While Kid Colt would see a good deal of success, the character of Blaze Carson would not. Unlike many of Marvel's Western characters, Blaze Carson was a lawman, a sheriff in the Old West. He first appeared in Blaze Carson #1, September 1948. The title only lasted for five issues. With issue #6 it was retitled Rex Hart, featuring the character of that name.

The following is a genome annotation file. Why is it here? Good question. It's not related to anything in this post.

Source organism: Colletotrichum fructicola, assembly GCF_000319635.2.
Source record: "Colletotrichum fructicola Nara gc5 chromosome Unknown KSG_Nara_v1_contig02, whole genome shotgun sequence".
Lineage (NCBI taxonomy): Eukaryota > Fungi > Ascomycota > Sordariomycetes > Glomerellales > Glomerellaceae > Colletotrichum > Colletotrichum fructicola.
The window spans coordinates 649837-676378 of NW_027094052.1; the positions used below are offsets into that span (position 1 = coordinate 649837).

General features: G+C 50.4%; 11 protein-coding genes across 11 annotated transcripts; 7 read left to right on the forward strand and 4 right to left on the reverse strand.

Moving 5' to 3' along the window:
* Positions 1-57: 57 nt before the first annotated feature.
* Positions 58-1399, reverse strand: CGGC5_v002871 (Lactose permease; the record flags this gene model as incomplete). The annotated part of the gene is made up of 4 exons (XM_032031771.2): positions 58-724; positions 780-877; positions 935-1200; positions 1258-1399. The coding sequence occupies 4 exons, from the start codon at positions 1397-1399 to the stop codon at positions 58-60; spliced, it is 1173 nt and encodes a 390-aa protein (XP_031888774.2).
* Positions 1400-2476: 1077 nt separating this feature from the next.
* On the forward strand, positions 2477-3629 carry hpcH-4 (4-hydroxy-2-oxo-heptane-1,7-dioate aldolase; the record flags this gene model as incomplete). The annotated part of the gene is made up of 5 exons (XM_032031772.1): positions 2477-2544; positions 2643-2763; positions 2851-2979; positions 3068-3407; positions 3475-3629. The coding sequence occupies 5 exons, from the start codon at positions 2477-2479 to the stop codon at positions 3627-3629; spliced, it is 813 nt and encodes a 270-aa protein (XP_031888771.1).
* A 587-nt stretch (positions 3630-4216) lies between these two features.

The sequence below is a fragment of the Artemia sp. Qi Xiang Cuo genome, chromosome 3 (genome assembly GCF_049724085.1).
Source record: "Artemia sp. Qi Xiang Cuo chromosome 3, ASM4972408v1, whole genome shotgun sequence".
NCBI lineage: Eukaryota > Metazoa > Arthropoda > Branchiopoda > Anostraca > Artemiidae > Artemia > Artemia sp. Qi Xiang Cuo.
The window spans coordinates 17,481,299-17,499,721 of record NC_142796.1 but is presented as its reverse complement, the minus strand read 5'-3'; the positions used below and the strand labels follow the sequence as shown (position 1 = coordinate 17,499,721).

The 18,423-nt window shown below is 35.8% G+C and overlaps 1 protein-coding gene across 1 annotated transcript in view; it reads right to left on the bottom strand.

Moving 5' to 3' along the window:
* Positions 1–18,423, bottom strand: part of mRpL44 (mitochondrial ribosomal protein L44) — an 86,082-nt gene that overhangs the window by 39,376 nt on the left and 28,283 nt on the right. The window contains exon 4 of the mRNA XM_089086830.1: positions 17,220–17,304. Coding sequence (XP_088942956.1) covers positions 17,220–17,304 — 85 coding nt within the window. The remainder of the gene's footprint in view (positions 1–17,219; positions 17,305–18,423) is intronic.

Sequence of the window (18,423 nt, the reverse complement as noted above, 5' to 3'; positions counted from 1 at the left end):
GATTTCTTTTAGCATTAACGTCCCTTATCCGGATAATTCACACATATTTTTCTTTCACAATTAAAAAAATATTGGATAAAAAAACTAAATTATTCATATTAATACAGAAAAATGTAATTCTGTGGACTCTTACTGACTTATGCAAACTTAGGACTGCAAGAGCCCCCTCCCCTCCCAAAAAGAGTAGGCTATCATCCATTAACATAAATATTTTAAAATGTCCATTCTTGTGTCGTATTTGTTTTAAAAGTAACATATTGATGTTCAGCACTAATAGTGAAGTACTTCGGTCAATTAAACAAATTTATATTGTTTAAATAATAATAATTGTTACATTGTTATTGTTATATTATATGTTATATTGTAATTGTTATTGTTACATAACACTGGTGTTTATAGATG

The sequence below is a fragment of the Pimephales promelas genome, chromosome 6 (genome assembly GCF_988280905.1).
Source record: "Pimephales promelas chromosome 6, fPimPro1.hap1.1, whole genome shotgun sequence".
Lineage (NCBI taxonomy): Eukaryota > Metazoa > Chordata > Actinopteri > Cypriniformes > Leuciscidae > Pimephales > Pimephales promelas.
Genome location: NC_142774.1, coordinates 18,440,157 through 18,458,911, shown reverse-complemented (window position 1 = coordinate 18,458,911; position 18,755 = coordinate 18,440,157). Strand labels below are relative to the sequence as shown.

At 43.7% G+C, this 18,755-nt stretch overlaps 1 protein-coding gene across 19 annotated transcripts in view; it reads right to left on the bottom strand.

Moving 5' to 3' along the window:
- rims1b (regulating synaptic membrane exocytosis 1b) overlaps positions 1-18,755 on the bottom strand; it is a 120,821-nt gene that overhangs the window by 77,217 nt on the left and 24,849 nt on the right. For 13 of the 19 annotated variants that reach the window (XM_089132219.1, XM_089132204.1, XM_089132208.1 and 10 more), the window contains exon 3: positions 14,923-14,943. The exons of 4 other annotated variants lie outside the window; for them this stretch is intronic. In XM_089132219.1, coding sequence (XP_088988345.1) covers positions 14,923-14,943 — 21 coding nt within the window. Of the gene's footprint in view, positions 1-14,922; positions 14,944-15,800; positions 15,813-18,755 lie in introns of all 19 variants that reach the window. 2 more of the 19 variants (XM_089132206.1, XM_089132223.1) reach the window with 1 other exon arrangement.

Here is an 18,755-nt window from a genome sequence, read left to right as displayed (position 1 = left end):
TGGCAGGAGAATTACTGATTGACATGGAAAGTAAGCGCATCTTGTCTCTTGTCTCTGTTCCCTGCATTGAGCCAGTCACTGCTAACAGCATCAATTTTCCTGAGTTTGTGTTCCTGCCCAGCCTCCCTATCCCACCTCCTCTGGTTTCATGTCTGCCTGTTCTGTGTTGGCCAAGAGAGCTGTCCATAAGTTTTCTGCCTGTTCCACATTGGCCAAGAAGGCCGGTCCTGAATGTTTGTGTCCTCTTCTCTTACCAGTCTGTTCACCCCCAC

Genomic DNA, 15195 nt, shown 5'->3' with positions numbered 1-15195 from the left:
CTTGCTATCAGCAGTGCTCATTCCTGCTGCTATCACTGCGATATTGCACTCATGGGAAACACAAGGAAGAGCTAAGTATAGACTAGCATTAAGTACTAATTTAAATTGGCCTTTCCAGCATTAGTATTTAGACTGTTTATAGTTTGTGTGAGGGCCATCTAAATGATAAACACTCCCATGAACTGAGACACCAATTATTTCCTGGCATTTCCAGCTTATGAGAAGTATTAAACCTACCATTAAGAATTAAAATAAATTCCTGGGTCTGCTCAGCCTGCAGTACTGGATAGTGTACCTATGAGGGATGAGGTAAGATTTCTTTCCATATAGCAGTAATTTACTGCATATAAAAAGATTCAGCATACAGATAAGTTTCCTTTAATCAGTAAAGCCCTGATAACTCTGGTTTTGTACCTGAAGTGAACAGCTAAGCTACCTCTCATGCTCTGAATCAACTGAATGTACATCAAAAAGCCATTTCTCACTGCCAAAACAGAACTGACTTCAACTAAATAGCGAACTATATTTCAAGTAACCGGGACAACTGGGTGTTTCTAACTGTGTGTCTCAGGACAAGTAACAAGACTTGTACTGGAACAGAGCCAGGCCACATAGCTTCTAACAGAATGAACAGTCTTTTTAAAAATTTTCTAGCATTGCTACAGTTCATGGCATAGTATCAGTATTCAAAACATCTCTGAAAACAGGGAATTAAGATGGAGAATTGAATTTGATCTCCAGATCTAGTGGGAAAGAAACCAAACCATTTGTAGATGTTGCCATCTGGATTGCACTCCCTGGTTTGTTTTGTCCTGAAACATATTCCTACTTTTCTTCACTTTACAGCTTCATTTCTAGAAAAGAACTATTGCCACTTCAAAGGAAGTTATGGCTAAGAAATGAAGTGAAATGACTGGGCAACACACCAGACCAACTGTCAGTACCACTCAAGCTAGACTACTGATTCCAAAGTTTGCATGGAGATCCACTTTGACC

It was the success of Marvel's Western titles that would lead the company to switch their superhero anthology series All Winners (volume 2) to a Western format. With the second issue of volume 2, winter 1948, it became All Western Winners. The character of The Black Rider was introduced in that issue. The Black Rider was Matthew Masters, a former criminal known as The Cactus Kid who eventually reformed and still later took the mantle of The Black Rider to fight crime. After All Western Winners became simply Western Winners with issue #5 June 1949, the title was again retitled Black Rider with its eighth issue, March 1950. Black Rider proved somewhat successful, and the character remained its star until it became the anthology title Gunsmoke Western with issue #32, December 1955. Gunsmoke Western starred Kid Colt, and also featured the original Two-Gun Kid, The Ringo Kid, and others.